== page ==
Part One: Q&A with Justin Patton, Auburn University RFID Lab
We recently spoke with Justin Patton, director of the highly respected Auburn University RFID Lab, to get his thoughts on the evolution of the technology beyond asset management and tracking to temperature monitoring.
Auburn University’s RFID Lab specializes in the business case and technical implementation of radio frequency identification technology in retail, supply chain and manufacturing settings. Launched at the University of Arkansas in 2005, the lab moved to Auburn in 2014 and continues to work with leading retail, supply chain, manufacturing and technology companies.
Q. How is RFID technology being used today for temperature tracking and monitoring?
Justin: There’s a branch of RFID which are sensor tags that come in all different shapes, forms and sizes. These tags can sense anything from temperature to humidity, to heat to shock, and to certain types of gases in areas where you want to make sure that there’s no gas contamination or whatever. But the most common type of sensor that everyone uses is the temperature sensor.
Temperature sensing tags typically involve a small battery-powered thermal sensor that goes on the tag itself. Then it saves the data that it scans from the environment around it. It’s often used in manufacturing metal materials, or inside autoclaves for heavy industry manufacturing. For instance, if you have carbon fiber parts that have to go into the oven to be baked for a certain period of time, you will want to know that it has been cured properly before you put it on an aircraft to make sure it has proper strength.
Q: RFID tags inside autoclaves can withstand that amount of heat and still function?
Justin: Yes. The nice thing about RFID, especially passive RFID, is that the tags are basically just a chip and an antenna. As long as you shield it properly, it will withstand huge environmental extremes. I’ve seen tags that are embedded in a ceramic cylinder that they use in smelting metal. Literally, these factories look like the end of “Terminator 2” and they’ll have RFID tags that go along with big buckets of molten metal that can survive.
Temperature tags are also used frequently with industrial-strength refrigerated glues, adhesives and solvents. You know how glue is, if you leave it out for a certain amount of time, it dries up and it’s not as sticky anymore. Which is not that big of a deal when you’re making macaroni art, but if you’re trying to glue together components to a heavy piece of equipment, it can be a safety issue. So they’ll place temperature sensors on the glue tubes to make sure that it’s not dried out and will still work.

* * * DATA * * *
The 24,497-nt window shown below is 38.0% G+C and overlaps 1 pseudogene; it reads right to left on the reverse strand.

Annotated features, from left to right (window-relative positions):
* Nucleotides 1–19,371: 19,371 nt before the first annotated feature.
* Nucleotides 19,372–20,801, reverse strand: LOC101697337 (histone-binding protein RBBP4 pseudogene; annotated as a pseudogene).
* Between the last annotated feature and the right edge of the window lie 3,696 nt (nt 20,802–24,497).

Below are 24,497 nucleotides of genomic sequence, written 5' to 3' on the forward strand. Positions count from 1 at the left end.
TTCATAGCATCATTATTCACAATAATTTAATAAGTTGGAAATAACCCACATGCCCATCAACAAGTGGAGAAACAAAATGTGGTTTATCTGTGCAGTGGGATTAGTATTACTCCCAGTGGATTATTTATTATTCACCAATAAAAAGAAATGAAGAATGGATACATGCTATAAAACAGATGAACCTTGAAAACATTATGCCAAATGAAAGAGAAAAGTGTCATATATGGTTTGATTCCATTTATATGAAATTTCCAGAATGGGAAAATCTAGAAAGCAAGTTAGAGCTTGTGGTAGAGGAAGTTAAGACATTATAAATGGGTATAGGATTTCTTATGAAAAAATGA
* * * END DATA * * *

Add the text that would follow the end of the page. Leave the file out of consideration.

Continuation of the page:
Q. How about temperature monitoring of perishable food items?
Justin: On the food side, it’s the exact same concept except these sensors ride along with meat or produce or whatever it may be. Some of these tags actually have a tiny probe that you can stick into a meat product that will measure the core temperature. It’s similar to a turkey thermometer except it’s saving the data to an RFID tag so that whenever the shipment gets to where it’s going, you can automatically pull the data off of it without having to do any special interface with the item.
Q: So essentially, when you’re transporting meat or other food products, you can be assured that it stayed at the right temperature for it not to spoil or whatever?
Justin: So one school of thought for tracking these items is if a food product is not supposed to go over 40 degrees, for example, and it does go over, then it just pops a little red flag that warns you the item exceeded the maximum allowable temperature at some point. That doesn’t give you a lot of information. It just gives you a threshold.
The second way is to continuously log temperature over time, and that will help you with understanding where it’s been and when, the times and locations when it was more heated and less heated. If the temperature does rise over a certain threshold, then you can track how long it stayed over that threshold, when it went back under and try to track back the history of what happened. The tradeoff is that if you’re just trying to record that it went over a threshold, that’s a very small amount of data and it’s very easy to capture and transfer. But if you’re trying to capture many data points over time, then that’s a lot more data and it’s a little bit more complicated.
That concludes part one of this Q&A with Justin Patton, director of the Auburn University RFID Lab. Click here to continue on to the conclusion of this conversation.